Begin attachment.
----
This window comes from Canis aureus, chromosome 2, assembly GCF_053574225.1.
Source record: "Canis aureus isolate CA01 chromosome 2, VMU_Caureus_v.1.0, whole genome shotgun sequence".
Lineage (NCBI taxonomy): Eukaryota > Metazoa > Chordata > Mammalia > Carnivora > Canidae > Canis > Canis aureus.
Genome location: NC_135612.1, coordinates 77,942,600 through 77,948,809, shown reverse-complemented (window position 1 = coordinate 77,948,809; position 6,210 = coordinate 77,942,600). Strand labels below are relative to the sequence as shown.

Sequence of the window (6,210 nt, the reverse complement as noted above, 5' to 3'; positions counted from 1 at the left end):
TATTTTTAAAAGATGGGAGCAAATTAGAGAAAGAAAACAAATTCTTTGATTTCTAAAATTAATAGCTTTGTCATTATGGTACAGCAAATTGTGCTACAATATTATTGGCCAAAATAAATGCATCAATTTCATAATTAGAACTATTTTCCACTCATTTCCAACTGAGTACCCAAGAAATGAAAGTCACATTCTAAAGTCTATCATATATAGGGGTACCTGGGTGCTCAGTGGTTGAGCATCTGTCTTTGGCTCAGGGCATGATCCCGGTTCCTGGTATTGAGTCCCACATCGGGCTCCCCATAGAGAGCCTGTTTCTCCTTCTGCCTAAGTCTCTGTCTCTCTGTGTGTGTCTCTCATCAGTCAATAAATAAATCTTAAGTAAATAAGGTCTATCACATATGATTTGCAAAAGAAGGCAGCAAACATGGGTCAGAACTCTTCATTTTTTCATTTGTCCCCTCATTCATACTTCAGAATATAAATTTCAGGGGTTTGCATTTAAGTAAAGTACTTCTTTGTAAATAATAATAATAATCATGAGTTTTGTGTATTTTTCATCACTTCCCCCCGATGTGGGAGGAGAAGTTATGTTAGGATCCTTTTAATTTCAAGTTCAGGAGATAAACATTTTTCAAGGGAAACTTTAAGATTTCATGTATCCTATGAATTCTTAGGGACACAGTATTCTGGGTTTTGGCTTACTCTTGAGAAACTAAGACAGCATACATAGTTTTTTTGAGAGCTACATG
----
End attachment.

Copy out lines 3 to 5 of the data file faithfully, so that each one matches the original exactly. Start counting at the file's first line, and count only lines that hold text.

Lineage (NCBI taxonomy): Eukaryota > Metazoa > Chordata > Mammalia > Carnivora > Canidae > Canis > Canis aureus.
Genome location: NC_135612.1, coordinates 77,942,600 through 77,948,809, shown reverse-complemented (window position 1 = coordinate 77,948,809; position 6,210 = coordinate 77,942,600). Strand labels below are relative to the sequence as shown.

Sequence of the window (6,210 nt, the reverse complement as noted above, 5' to 3'; positions counted from 1 at the left end):